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Discussion Starter · #1 ·
concealable (when disassembled) or that's not an autoloader, and isn't either 223 or .22lr, preferably both (as in an AR15, with the Ciener .22 conversion unit. The other stuff is too limited in use for me. I can always fit an upper in 7.62 x39, 300 Whisper, 50 bmg, 9mm,. .45, etc to the AR lower if I wish. So why should I limit myself to guns that are less versatile? Even if I had the money to waste on them, I dont have the time to spend on being adequately skilled with them, and I dont want to be bothered to secure, insure, and maintain them. I dont want more than 5 pistols, for the same reason, and one of those is to be cached, as are 2 of the 4 rifles (sks and Papoose Marlin)

It's far better to have one's "fun" with truly combat capable guns, and to build real skill with such, than to only have "sporting" guns, and someday have to fight with them. Or have both fighting and sporting guns, and be only half-skilled with the fighting guns.
 

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If your intent is to become skilled and proficient with a particular firearm, why would you suggest changing calibers? While the basic weapon function is the same, the ballistic characteristics of each bullet size is completely different, requiring adjustments to sights, sight picture, shooting stance and aim points at known distances.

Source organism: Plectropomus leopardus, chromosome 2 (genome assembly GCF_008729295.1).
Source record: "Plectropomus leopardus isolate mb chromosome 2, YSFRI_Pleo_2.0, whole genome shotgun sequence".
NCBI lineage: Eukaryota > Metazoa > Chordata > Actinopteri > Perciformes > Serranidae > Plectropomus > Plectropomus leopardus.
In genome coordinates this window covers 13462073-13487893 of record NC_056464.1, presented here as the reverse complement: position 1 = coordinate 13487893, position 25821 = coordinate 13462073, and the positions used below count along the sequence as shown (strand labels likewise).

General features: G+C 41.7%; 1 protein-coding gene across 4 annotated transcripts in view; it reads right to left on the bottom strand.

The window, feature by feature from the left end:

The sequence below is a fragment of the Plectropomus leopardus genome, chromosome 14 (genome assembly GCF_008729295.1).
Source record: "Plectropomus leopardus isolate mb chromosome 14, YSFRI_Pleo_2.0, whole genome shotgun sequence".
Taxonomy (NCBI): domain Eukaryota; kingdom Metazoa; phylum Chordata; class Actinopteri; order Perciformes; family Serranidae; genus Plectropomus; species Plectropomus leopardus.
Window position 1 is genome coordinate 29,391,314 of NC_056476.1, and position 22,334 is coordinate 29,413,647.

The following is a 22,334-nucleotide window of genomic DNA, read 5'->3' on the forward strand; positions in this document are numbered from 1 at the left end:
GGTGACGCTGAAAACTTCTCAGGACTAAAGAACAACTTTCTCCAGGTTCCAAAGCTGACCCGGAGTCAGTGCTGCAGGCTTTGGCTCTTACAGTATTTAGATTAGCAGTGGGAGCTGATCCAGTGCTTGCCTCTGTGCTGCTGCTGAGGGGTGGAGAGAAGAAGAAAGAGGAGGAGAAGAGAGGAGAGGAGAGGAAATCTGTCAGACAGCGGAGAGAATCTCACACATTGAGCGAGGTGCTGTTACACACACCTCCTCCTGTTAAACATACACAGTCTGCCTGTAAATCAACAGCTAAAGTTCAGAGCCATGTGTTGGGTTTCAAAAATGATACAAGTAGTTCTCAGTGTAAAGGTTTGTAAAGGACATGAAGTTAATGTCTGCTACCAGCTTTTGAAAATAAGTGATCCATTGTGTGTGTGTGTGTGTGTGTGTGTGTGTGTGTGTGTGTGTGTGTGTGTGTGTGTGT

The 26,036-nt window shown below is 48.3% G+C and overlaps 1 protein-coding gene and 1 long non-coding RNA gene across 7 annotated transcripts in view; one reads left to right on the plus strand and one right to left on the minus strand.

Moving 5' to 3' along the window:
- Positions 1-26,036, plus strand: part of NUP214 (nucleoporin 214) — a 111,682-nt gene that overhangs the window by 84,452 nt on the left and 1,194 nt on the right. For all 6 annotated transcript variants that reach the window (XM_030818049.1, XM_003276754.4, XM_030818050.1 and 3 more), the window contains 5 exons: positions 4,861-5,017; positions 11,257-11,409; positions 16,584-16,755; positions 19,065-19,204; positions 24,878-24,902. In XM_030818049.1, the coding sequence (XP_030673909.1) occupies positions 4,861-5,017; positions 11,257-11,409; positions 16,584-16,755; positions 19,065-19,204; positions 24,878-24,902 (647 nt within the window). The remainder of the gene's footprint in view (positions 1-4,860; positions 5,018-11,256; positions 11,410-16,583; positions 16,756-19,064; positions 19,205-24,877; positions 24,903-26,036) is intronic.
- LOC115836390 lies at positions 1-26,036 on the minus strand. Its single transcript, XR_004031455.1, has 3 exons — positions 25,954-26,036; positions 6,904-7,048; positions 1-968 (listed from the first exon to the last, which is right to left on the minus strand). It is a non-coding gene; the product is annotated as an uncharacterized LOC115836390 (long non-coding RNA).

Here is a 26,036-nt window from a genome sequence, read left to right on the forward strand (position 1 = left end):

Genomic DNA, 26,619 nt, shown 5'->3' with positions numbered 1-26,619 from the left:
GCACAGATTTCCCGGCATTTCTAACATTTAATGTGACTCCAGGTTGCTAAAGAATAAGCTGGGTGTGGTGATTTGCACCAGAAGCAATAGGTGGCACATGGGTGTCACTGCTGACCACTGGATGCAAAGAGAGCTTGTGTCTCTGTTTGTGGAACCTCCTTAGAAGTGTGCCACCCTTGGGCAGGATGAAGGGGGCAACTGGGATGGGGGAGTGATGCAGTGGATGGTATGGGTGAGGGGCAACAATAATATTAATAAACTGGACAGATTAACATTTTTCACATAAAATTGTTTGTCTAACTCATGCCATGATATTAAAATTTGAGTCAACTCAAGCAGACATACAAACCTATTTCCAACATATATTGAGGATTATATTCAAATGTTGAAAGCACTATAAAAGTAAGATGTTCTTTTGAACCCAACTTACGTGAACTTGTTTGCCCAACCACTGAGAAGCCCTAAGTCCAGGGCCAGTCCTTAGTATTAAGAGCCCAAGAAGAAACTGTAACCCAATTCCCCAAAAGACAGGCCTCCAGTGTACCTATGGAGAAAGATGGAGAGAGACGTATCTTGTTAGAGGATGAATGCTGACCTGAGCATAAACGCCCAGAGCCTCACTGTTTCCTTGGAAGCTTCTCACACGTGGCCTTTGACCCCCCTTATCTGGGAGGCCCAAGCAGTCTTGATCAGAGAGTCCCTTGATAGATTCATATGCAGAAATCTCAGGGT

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Discussion Starter · #3 ·
no it doesn't, really. the only way

that stuff enters into the picture, on a fighting gun, is if you are talking about head shots at ridiculously long ranges. I dont consider the other calibers to be meaninful. That's why I dont have any such. I just said that if I DID want to try other bs, I could do so, just by adding different upper receiver groups, without bothering with different guns. When you are fighting, guys aint stupid enough to just stand there, fully exposed to your fire. They are dodging, using cover, etc, and that makes a 200m hit mostly luck.